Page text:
Any suggestions about which of the above-listed topics would be most appropriate (and interesting) for a study of the place of the urban novel in whichever cultural/social/environmental/ideological world you choose?

And now, since you’ve been such good readers, here is the music video (I guess that’s what you would call it) for “The Final Solution; Slavery’s Back in Effect” from Souljah’s hip-hop days. This video alone makes me want to go into race studies. If that’s a field.

If the above link doesn’t access the video directly, the website is: http://youtube.com/watch?v=1HpiD5H3KCE

(and I know that it still works there, despite what lies the above link tells you)

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2 Comments »

  1. Wow Esther, you have a lot of stuff on your mind. I understand what you’re saying about not wanting to leave out anything, but don’t think about it that way. Think of it as giving all the topics potential to be their own research papers. Personally, I took interest in alienated readership when reading through your list. Maybe you could focus on one sub-genre like gangsta lit and focus on alienation and a specific novel. Whatever you choose to do, I’m sure it will turn out awesome.

    Comment by Allison — March 17, 2008 @ 5:13 pm

  2. Man, why do I have to follow Allison?!! I can’t believe I never thought of this before, but holy cripes! The alienated reader and urban fiction! Yes!! There’s a paper for you. Think about the ways that mainstream white middle class culture has moved to continually appropriate and de-politicize black culture. Is urban fiction the last hold out? Are we so alienated by it that we can’t appropriate it? How does it achieve that? Love it!!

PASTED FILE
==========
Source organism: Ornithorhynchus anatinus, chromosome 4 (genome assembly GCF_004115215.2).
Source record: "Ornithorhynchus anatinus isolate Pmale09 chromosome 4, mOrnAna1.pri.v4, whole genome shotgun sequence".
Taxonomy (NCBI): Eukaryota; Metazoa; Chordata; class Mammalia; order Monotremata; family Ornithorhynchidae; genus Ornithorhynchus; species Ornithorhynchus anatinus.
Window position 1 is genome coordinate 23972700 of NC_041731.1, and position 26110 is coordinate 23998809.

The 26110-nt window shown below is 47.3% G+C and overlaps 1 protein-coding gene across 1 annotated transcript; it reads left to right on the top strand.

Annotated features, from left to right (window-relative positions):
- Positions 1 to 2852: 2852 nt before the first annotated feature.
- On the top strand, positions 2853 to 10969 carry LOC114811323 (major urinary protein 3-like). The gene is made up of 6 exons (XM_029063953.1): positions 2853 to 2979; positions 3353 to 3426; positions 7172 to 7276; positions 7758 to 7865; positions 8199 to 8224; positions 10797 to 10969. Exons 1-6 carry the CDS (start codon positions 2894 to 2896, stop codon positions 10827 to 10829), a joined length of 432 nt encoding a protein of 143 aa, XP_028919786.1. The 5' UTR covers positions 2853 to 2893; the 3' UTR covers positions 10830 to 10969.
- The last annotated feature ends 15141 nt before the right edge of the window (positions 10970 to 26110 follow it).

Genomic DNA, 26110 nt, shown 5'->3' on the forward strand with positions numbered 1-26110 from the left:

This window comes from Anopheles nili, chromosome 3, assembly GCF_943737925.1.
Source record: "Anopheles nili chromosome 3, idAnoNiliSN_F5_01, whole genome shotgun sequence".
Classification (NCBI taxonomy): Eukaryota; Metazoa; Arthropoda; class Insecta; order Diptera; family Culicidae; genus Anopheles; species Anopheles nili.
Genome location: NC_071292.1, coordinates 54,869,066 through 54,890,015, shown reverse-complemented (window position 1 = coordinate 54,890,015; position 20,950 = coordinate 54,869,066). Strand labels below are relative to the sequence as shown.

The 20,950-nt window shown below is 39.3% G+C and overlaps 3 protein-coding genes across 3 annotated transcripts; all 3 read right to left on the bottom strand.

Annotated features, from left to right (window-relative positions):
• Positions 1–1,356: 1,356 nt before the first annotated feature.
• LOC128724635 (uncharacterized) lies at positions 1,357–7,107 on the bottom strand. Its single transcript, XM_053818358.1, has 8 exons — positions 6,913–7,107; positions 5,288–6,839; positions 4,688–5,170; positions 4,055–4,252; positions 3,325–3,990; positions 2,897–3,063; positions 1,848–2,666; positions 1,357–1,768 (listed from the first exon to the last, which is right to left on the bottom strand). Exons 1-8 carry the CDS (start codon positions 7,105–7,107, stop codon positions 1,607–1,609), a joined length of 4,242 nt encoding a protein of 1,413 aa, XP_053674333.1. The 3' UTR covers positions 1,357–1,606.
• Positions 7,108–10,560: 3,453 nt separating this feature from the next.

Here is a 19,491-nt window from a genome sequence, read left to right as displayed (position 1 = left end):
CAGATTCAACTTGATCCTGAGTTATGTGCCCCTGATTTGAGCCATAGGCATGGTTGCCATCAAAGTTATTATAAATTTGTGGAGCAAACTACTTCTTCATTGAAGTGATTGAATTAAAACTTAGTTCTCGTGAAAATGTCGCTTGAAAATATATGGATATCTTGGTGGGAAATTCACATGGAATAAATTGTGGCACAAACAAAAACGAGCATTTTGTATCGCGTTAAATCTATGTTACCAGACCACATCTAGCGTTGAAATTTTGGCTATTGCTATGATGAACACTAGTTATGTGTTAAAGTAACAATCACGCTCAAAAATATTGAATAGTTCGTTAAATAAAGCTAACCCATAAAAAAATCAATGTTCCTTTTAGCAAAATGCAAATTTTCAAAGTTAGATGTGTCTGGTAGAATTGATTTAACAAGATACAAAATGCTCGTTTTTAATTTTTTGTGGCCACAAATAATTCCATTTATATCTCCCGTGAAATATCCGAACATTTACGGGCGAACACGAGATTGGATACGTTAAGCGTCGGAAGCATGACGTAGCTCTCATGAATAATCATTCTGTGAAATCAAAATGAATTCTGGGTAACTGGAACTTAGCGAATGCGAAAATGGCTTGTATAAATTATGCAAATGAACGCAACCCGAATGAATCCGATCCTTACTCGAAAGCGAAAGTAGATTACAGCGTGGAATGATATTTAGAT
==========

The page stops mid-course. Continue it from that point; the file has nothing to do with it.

Okay, fewer exclamation points now. I took a look at the first two pages of reviews (which is nothing, given how many there are). There are a couple of other trends in the reviews that are interesting: first, a number of people comment on how fast, and how many times they themselves read the book, and also how many people they know read it. So, one of the things to be attentive to is that this book promotes the act of reading, in and of itself, in a community with high rates of illiteracy. Second, there seem to be a number of claims to truth value–as in, I read it because it’s true; I read it because it teaches me how to deal with girls like this; I wanted to slap that girl upside her head (visceral reaction to reality of character, I imagine). So, the readership here is reacting to this book on a level that is related to representation (a note that Souljah herself mentions).

    From a cursory glance, I’d say that the readers are getting something out of this book that they’re not getting from Anna Karenina, and they’re not even getting from Toni Morrison. That might speak to a renegotiation of the idea of “quality”—as in, this is a book that registers as one of quality in this readership. The definition of that, however, might contrast significantly with that of literary scholars. What does that tell us about ourselves, as well as this book?

    Comment by kmiddleton — March 23, 2008 @ 3:18 pm